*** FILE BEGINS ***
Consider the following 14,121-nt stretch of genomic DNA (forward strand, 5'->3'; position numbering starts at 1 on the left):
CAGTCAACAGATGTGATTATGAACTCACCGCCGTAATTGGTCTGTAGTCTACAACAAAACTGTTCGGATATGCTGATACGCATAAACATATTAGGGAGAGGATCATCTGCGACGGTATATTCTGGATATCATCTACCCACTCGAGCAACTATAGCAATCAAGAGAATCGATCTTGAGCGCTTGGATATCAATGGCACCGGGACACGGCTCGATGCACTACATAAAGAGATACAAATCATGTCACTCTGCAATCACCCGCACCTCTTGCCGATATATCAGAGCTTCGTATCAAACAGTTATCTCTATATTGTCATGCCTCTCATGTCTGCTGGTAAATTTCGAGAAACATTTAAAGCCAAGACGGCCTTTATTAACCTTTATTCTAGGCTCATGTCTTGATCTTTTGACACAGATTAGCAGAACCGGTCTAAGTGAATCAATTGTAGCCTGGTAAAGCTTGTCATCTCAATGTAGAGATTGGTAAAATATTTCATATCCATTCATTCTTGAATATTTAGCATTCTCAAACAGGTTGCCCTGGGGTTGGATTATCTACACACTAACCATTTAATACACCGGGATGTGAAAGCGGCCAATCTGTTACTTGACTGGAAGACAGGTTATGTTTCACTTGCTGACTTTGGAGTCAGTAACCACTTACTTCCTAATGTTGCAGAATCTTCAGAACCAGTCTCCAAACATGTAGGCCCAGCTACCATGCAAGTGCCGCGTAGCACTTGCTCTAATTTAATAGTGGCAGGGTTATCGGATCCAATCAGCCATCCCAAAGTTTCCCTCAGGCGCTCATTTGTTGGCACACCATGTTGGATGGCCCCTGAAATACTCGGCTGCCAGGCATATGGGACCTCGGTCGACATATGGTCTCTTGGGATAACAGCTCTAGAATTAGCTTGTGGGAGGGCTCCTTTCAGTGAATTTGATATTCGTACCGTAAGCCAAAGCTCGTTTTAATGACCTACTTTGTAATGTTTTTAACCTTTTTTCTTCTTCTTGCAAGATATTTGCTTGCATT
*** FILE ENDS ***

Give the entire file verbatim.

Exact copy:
Consider the following 14,121-nt stretch of genomic DNA (forward strand, 5'->3'; position numbering starts at 1 on the left):
CAGTCAACAGATGTGATTATGAACTCACCGCCGTAATTGGTCTGTAGTCTACAACAAAACTGTTCGGATATGCTGATACGCATAAACATATTAGGGAGAGGATCATCTGCGACGGTATATTCTGGATATCATCTACCCACTCGAGCAACTATAGCAATCAAGAGAATCGATCTTGAGCGCTTGGATATCAATGGCACCGGGACACGGCTCGATGCACTACATAAAGAGATACAAATCATGTCACTCTGCAATCACCCGCACCTCTTGCCGATATATCAGAGCTTCGTATCAAACAGTTATCTCTATATTGTCATGCCTCTCATGTCTGCTGGTAAATTTCGAGAAACATTTAAAGCCAAGACGGCCTTTATTAACCTTTATTCTAGGCTCATGTCTTGATCTTTTGACACAGATTAGCAGAACCGGTCTAAGTGAATCAATTGTAGCCTGGTAAAGCTTGTCATCTCAATGTAGAGATTGGTAAAATATTTCATATCCATTCATTCTTGAATATTTAGCATTCTCAAACAGGTTGCCCTGGGGTTGGATTATCTACACACTAACCATTTAATACACCGGGATGTGAAAGCGGCCAATCTGTTACTTGACTGGAAGACAGGTTATGTTTCACTTGCTGACTTTGGAGTCAGTAACCACTTACTTCCTAATGTTGCAGAATCTTCAGAACCAGTCTCCAAACATGTAGGCCCAGCTACCATGCAAGTGCCGCGTAGCACTTGCTCTAATTTAATAGTGGCAGGGTTATCGGATCCAATCAGCCATCCCAAAGTTTCCCTCAGGCGCTCATTTGTTGGCACACCATGTTGGATGGCCCCTGAAATACTCGGCTGCCAGGCATATGGGACCTCGGTCGACATATGGTCTCTTGGGATAACAGCTCTAGAATTAGCTTGTGGGAGGGCTCCTTTCAGTGAATTTGATATTCGTACCGTAAGCCAAAGCTCGTTTTAATGACCTACTTTGTAATGTTTTTAACCTTTTTTCTTCTTCTTGCAAGATATTTGCTTGCATT